This is fallout from the recent changes in trademark law, which created a new, ridiculous standard for "dilution of trademark." Nominally, this protects a company like Pepsi from, say, a shoe company that wants to create "Pepsi sneakers." The reform is spurred by a perceived failure in the old trademark standard, which made trademarks domain-specific: a trademark on "Acme Springs" doesn't stop someone from creating "Acme Anvils."
But the dilution standard goes further. It allows companies that own extremely famous marks built on regular, English words, to stop others from using that mark in any other context. Think of The Doors' music publisher suing the Acme Door Company from trading on their good name.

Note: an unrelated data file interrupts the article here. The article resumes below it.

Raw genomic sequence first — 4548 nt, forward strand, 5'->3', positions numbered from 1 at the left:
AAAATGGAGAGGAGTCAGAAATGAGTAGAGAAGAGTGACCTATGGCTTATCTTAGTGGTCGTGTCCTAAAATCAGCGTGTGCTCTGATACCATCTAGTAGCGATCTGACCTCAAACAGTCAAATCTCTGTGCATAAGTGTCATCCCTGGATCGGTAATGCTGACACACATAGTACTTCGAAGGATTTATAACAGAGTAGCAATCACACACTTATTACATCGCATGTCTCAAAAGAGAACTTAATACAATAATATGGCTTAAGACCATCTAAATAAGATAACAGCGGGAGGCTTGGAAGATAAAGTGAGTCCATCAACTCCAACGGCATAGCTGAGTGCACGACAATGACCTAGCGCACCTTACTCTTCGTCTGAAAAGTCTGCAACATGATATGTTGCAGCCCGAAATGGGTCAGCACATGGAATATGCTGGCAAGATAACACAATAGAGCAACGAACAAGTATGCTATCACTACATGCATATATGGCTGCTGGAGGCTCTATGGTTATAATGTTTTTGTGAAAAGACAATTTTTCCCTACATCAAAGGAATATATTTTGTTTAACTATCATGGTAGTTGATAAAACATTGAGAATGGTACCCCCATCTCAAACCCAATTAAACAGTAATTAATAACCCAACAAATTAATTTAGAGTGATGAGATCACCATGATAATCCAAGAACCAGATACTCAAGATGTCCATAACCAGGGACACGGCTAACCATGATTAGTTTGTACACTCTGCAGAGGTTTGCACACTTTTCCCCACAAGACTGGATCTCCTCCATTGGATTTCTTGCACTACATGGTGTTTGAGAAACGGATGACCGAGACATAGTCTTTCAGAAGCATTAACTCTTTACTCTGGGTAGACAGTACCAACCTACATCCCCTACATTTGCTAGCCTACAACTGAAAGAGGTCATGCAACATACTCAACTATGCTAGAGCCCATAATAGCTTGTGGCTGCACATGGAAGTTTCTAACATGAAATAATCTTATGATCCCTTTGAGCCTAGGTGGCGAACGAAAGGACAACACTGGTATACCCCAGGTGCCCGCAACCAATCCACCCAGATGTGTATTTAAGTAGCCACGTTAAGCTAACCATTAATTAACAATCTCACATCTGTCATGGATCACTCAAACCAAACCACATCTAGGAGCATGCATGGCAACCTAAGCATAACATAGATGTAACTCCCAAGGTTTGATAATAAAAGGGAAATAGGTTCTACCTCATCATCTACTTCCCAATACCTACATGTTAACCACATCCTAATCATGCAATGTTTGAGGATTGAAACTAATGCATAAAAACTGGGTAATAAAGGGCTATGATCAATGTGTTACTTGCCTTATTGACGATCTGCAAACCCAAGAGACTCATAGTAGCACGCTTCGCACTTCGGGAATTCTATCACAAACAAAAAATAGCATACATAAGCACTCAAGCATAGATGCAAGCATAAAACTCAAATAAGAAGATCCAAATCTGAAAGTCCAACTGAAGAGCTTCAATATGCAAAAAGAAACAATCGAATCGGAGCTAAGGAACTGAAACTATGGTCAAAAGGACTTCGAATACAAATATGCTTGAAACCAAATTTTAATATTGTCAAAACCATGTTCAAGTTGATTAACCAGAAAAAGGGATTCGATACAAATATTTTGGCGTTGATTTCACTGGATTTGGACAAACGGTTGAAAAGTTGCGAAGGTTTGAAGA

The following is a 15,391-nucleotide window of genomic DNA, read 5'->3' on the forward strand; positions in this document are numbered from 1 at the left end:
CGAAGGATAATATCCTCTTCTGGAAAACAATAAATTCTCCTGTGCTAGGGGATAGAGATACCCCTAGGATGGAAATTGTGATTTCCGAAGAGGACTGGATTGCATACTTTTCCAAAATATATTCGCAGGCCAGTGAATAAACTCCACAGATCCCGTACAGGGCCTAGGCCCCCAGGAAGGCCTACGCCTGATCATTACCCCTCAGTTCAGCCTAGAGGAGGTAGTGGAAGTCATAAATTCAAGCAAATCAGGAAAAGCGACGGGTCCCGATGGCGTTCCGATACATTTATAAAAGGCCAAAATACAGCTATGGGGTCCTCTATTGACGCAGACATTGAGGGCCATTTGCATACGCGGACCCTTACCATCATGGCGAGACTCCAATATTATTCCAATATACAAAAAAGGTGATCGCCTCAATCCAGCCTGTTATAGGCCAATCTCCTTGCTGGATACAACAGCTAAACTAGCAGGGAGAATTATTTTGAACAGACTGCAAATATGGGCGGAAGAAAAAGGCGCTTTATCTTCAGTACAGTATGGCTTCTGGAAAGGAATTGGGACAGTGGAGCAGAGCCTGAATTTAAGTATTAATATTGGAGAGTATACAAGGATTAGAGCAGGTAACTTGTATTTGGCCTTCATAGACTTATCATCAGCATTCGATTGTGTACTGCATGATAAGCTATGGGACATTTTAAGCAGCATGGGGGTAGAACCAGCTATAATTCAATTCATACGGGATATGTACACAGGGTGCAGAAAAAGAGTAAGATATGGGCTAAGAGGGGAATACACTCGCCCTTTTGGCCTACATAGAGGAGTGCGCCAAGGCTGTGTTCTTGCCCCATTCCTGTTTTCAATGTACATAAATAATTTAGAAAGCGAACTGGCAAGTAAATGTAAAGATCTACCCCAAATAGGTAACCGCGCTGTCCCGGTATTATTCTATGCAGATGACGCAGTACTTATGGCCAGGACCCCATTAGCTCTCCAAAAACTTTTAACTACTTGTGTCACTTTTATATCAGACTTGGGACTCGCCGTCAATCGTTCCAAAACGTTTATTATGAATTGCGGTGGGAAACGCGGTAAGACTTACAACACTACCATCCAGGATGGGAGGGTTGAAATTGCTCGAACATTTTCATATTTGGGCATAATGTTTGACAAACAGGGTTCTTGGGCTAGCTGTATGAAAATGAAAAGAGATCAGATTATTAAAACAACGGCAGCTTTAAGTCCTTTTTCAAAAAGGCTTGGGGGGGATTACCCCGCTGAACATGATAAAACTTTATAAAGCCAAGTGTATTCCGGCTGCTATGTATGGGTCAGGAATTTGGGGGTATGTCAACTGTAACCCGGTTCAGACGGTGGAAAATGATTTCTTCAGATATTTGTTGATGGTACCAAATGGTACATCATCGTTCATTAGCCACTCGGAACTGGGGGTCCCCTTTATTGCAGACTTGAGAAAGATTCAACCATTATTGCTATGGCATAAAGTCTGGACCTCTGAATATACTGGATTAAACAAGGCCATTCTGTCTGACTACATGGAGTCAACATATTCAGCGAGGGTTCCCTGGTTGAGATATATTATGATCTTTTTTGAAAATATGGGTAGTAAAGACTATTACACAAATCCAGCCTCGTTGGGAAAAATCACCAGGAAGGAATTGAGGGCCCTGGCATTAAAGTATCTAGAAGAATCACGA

That's exactly what Visa is doing. They claim that the fame of Visa, the credit card, has so outstripped the fame of "visa," the English word, that anyone who names a company or product "visa" (even, presumably, a book called "How to Get an American H1B Work-Visa") is ripping off their intellectual property.
This is a stunningly bad law, and the lawmakers who wrote it need to be thoroughly spanked, but what's worse are the thieves at Visa who've decided that the anti-dilution standard is ready-made for expropriating small businesses of their domain-names. Bastards. Link Discuss
I write books. My latest is a YA science fiction novel called Homeland (it's the sequel to Little Brother). More books: Rapture of the Nerds (a novel, with Charlie Stross); With a Little Help (short stories); and The Great Big Beautiful Tomorrow (novella and nonfic). I speak all over the place and I tweet and tumble, too.